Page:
The film’s third level, which is loosely though suggestively tied in with what we see, consists of three scatter-brained anecdotes relating to time and the points of the compass: a naturalist is thrown into confusion when the world starts spinning anti-clockwise; a countrywoman scans the horizon awaiting the approach of the City and is effortlessly foiled by the developers; rival sun-watchers fall to squabbling (‘Controversy arose, the rift between those who looked east in the morning and those who looked west in the evening led to argument and abuse and ultimately to blows. Cynical observers began to look west in the morning and east in the evening and a group of satirical opticians began to look north and south in the middle of the night’). The mixture is irresistible.

The precision of Greenaway’s spoken effects, the weaving of the three voices (with bursts of Vivaldi following the girl’s interpolations), produces a pleasurable frisson; the anecdotes spiral away into absurdity; meanwhile, Mrs Greenaway cuts the grass, a cat pokes among some abandoned plates, a tortoiseshell butterfly flutters against a window. The contrasts are extreme; the connections precise. One may just as fruitlessly try to penetrate the world of the Owl and the Pussycat as that of H Is for House. Determined seekers-after-meaning, however, might consider the fact that in a first draft of the third anecdote the ‘satirical opticians’ were ‘blind satirists’.
John Pym, Monthly Film Bulletin, April 1982

Jesus Blood (Never Failed Me Yet)
The singing voice of the last of a London drunk as the orchestra raises him to heaven.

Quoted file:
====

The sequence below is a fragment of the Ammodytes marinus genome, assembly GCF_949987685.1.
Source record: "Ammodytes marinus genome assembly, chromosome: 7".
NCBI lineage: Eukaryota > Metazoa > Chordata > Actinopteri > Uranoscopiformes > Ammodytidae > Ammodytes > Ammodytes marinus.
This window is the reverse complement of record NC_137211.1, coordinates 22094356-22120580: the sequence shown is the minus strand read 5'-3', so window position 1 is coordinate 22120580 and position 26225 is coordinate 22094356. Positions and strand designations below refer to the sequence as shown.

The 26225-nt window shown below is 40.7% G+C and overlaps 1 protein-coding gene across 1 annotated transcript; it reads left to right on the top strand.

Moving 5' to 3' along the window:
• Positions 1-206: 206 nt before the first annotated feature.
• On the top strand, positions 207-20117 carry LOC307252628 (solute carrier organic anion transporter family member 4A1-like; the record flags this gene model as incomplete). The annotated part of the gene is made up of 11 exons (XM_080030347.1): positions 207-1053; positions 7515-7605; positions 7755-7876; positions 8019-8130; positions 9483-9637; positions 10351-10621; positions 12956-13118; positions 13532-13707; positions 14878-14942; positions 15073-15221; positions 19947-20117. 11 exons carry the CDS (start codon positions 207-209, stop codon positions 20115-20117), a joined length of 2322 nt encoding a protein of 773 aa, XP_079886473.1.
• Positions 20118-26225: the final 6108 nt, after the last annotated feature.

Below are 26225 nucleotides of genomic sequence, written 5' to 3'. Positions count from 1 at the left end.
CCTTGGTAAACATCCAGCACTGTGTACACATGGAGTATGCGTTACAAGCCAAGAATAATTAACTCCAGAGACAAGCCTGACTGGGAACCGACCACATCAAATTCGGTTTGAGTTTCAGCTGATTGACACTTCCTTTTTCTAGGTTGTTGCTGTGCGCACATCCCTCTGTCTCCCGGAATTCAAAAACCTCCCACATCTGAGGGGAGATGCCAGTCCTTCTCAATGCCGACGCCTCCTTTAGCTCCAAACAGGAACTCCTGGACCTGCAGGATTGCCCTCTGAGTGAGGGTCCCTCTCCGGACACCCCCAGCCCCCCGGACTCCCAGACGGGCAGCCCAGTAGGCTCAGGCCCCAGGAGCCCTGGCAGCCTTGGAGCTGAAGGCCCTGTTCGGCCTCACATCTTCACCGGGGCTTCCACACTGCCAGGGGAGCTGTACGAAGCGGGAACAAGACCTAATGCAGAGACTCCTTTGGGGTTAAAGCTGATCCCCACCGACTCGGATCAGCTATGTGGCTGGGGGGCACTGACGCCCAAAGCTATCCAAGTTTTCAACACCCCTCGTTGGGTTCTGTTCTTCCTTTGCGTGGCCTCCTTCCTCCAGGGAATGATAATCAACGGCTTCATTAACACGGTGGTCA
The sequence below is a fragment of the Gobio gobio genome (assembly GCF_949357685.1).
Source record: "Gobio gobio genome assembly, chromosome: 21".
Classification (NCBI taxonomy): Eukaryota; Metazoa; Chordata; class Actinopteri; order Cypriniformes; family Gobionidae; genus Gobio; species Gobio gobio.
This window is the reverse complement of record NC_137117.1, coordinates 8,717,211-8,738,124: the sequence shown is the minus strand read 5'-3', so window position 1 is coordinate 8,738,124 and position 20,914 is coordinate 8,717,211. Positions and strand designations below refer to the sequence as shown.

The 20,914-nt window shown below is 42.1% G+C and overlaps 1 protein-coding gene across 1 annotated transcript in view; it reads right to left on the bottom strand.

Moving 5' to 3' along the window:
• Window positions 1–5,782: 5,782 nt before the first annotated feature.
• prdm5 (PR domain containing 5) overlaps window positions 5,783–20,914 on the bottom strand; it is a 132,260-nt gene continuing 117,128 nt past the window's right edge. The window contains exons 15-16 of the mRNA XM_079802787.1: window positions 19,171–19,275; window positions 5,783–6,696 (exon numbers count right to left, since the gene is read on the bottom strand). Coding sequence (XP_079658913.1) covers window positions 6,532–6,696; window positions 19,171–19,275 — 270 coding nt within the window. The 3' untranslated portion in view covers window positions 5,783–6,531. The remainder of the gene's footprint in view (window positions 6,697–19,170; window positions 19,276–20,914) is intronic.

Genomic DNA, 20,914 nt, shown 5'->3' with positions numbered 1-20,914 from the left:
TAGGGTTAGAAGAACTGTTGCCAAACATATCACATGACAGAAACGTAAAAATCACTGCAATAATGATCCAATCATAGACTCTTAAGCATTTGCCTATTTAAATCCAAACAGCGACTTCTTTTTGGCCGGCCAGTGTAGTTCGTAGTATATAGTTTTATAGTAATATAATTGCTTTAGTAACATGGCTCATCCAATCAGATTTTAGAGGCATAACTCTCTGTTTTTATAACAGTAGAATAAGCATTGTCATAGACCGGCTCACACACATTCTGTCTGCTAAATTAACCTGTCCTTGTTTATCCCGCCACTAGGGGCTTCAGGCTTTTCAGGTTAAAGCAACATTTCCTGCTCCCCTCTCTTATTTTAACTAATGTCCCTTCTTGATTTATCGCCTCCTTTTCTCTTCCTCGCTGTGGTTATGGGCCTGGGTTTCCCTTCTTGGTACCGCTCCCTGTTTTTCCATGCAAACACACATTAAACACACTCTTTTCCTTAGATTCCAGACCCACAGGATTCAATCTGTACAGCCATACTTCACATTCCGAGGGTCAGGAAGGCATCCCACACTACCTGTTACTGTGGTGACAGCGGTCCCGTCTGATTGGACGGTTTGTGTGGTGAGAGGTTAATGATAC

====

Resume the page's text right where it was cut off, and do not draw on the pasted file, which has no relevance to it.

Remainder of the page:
Director: Simon Reynell
Production Company: Steel Bank Film Co-op
Sponsor: Arts Council of Great Britain
Producer: Simon Reynell
Photography: David Falconer Rea
Editor: Dinah Ward

Kazuko Hohki
Evan Parker
David Holmes
David Toop
Steve Beresford
UK 1986
27 mins

Filmmaker: Peter Greenaway
Production Company: Peter Greenaway
Title Design: Kenneth Breese
Music: Max Eastley
Sound Mixer: Tony Anscombe
UK 1975
11 mins

Filmmaker: Malcolm Le Grice
Production Company: Malcolm Le Grice
Music: Brian Eno
UK 1970
8 mins

Filmmaker: Peter Greenaway
Production Company: Peter Greenaway
Title Design: Kenneth Breese

Colin Cantlie
UK 1970
8 mins

Director: Stephen Dwoskin
Music: Gavin Bryars
UK 1972
30 mins

A Zed & Two Noughts
Tue 18 Oct 18:10; Sat 5 Nov 17:40; Sat 12 Nov 17:40; Mon 21 Nov 20:40; Sun 27 Nov 12:15
Peter Greenaway: Frames of Mind Season Introduction
Wed 19 Oct 18:10
The Belly of an Architect
Wed 19 Oct 20:30; Fri 18 Nov 18:20; Tue 22 Nov 18:10; Sat 26 Nov 15:30
The Falls
Sat 22 Oct 13:50; Sun 6 Nov 14:40
The Cook, the Thief, His Wife & Her Lover
Sun 23 Oct 15:30 (+ intro by Justin Johnson, Lead Programmer); Sat 12 Nov 14:55; Mon 28 Nov 17:50
Drowning by Numbers
Sun 23 Oct 18:00; Sat 19 Nov 14:30; Sun 27 Nov 18:00
Peter Greenaway Shorts Programme 1
Mon 24 Oct 18:10; Thu 10 Nov 20:40
Experimental Sound and Vision: Found Sounds, Lyrical Loops and Landscapes
Thu 27 Oct 18:15; Thu 17 Nov 18:15 (+ intro by author and musician David Toop)
Prospero’s Books
Tue 1 Nov 17:40; Sun 20 Nov 18:00
Peter Greenaway: Pioneer of Cinema
Sat 5 Nov 12:00-17:00
The Unreliable Narrator: Adventures in Storytelling, Documentary and Misinformation
Sun 6 Nov 12:40; Fri 25 Nov 21:00
A TV Dante: Cantos 1-8
Tue 15 Nov 18:20
The Baby of Mâcon
Wed 16 Nov 20:30; Fri 25 Nov 18:00; Mon 28 Nov 20:30
The Pillow Book
Fri 18 Nov 20:30; Thu 24 Nov 20:30; Tue 29 Nov 17:40
8½ Women
Sun 20 Nov 12:50; Wed 30 Nov 20:35